Art Inspired by Grief: Photo Essay Edition

You know, just once I’d like to do something meaningful in life and not have it tie back to my mother.  Why?  I don’t know, just because.   Sometimes I worry my family, friends, and regular readers at WYG are going to wonder why I’m so darn STUCK, but I assure you I do not walk around giving griefy Hamlet-esque monologs on a regular basis.  It’s just a topic that tends to come up a lot because I write a grief blog and I draw on my personal experiences – duh.

I say all this because I just finished a photo project for a college art gallery, an opportunity that I mostly lucked into.  The project was really just a culmination of photo’s I’ve been taking of my girls over the past year – one that seemingly had zilch to do with my mother.  Until I sit down to write an Artist Statement and BAM there it is, I find myself writing about grief again.

My husband says he’s going to buy the URL www.whatsyourhappiness.com to counterbalance our house’s emotional feng shui  (Uh oh, someone already owns it).  But he did get me to thinking, does grief keep popping up because I’m predisposed to see it?  Perhaps, I could have just as easily left my mother out of the Artist Statement and written several paragraphs on the joys of motherhood and my desire to photograph it; but honestly, I would have only been telling half the story.

Creating art requires one to dig deep into the emotional undercurrent of their life and in my experience, part of what drives me to capture a moment in time is a memory of what I have lost.  There’s a lyric by the band ‘The Head and the Heart’ that goes “10,000 weight in gold, never feels like treasure ‘til you lose it all”.  Right, exactly.  I lost the treasure and now when I see reminders of it in my own maternal life I want to grab it.  So sue me, sue me, what can you do me?  My mother made me, molded me, and her memory meets me at all of life’s ups and downs.  She’s here, there, and everywhere.  I could go on all day.

Art inspired by grief is pretty common. Occasionally its influence is obvious, occasionally it’s more esoteric, occasionally it’s unintentional, and occasionally it’s merely our projection.  Anyhow, for the two of you who aren’t already bored by me, here’s the link to the aforementioned Artist Statement and my full series ‘Mother/Daughter Life’ (I’ve also included a few photographs below).

Eleanor Haley Photography Eleanor Haley Photography Eleanor Haley Photography road trip

And here are grief inspired photo projects by some real artists….

Kirsty Mitchell – Wonderland

‘Dryad’

Elizabeth Fleming: Buried On Her 90th Birthday

Elizabeth Fleming

Samantha Appleton: Outpouring of Grief – A university and community in mourning via Time

outpouring of grief

Have you seen or created a grief inspired work(s) of art?  Subscribe to receive our posts straight to your e-mail inbox.

June 23, 2017

4 responses on "Art Inspired by Grief: Photo Essay Edition"

  1. This morning I was searching the web for conceptual imagery connected to the loss of children and happily stumbled upon the photography portion of your blog (I believe this is a blog, right?) Love it! As a fellow photographer, I’ve been familiar with remembrance photography for quite some time but recently I’ve been drawn toward creating conceptual images for mothers that breathe life into what it feels like to lose a child through miscarriage specifically. It’s a different sort of loss because more often than not there isn’t ever a baby to hold in your arms or kiss. There’s no funeral, no memorial, no tradition that gives room for the loss to pour out or be acknowledged beyond an awkward exchange in the grocery or salon. I’ve posted a link below to the first image I’ve created for a client that connects to this and I have a second shoot later this year for a large family that will incorporate a similar experience.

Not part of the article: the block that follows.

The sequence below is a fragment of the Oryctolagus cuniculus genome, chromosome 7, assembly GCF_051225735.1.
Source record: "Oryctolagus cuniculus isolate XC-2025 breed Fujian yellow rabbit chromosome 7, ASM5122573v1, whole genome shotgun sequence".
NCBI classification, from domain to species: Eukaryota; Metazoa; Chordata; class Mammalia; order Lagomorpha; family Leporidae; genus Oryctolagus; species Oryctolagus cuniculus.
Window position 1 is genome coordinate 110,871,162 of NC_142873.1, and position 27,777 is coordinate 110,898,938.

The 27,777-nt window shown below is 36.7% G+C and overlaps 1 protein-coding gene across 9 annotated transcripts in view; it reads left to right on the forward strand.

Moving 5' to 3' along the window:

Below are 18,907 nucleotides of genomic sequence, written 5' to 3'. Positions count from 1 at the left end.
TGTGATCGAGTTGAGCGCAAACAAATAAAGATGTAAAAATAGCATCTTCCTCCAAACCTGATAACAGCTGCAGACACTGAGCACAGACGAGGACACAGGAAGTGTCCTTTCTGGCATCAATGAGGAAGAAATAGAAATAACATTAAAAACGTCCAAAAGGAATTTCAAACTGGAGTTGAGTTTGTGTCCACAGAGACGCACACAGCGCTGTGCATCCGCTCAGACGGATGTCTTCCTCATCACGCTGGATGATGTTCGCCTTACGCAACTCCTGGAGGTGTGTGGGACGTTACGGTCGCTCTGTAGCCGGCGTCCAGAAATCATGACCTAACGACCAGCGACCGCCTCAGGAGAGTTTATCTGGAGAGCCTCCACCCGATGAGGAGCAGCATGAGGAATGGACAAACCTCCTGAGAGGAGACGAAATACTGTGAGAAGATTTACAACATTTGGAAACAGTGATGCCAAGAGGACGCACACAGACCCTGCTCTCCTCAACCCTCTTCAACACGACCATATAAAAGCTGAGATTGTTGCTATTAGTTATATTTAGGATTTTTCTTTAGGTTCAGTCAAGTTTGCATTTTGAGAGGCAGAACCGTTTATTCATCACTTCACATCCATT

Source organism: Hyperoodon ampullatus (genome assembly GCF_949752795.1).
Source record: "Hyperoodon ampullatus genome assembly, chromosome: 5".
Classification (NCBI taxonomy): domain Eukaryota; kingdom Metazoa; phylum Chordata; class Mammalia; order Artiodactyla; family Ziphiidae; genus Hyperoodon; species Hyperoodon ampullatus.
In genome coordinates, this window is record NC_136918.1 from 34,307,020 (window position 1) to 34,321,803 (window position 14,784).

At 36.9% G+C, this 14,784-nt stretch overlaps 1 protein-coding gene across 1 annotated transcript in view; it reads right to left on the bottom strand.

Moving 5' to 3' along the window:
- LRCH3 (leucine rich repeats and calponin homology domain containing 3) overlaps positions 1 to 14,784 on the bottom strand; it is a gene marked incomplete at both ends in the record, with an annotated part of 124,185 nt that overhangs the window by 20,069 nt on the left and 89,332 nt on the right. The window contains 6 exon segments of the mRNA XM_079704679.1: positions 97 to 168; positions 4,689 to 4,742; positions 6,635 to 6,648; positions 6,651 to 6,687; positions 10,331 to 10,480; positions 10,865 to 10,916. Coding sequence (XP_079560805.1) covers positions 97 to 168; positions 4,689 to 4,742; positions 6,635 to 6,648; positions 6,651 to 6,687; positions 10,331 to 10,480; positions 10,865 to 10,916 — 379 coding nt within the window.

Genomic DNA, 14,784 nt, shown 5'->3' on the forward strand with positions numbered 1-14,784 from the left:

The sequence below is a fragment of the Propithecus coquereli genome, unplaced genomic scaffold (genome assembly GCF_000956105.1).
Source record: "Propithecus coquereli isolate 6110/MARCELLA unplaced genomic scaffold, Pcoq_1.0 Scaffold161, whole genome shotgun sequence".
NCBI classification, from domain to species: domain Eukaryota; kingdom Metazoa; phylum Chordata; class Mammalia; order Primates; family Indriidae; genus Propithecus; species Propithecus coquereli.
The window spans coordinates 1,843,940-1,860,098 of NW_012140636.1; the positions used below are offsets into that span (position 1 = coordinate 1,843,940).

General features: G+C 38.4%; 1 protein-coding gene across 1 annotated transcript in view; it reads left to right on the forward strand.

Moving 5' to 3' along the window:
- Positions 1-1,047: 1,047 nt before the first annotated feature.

https://www.facebook.com/portraitofaladyphotography/photos/a.10154570817685317.1073741849.285766410316/10155875026830317/?type=1&theater

    Love what you’re doing. Keep up the great work!

    All good wishes,

    Lauren

    • Lauren,

      I love the photo you linked to here. I love that you’re doing this as well. When I received a small photography grant from the state I had thought I might do something like this to help people continue bonds with their loved ones, but I was intimidated by the need to actually find people interested in taking these sort of photographs. Instead I used some of the money to start our newest site PhotoGrief, which you should definitely check out if you are interested in remembrance photography. Feel free to submit if you’re ever so inspired and maybe in the future we could collaborate on an article about using photography to honor and recognize these types of losses.

      Thanks for reading!

      Eleanor

  2. Jolene Thibedeau BoydJanuary 8, 2014 at 8:06 pmReply

    Eleanor, thanks for this. I used to love writing poems. I used to love photography. Actually, I still do, but after my father had an accident last spring, and then died this past Nov (and Mom died 12 years ago), I feel like that spark that used to inspire me has been extinguished. I trust (hope) it will come back someday, because I have really been missing it… I just recently found your blog, but the references to photo projects around grieving have stirred something in me. So thank you for sharing your creativity, and that of others. Maybe that spark will rekindle soon, maybe even sooner than I thought, once I accept that grief can be an inspiration just as sure as it can be a damper. So…just thanks. 🙂

    • Jolene,

      I completely understand losing the spark. I haven’t picked up my camera in forever, I’m just hoping to feel the pull again soon. Let us know when the spark returns! I’d love to see the results.

      Eleanor

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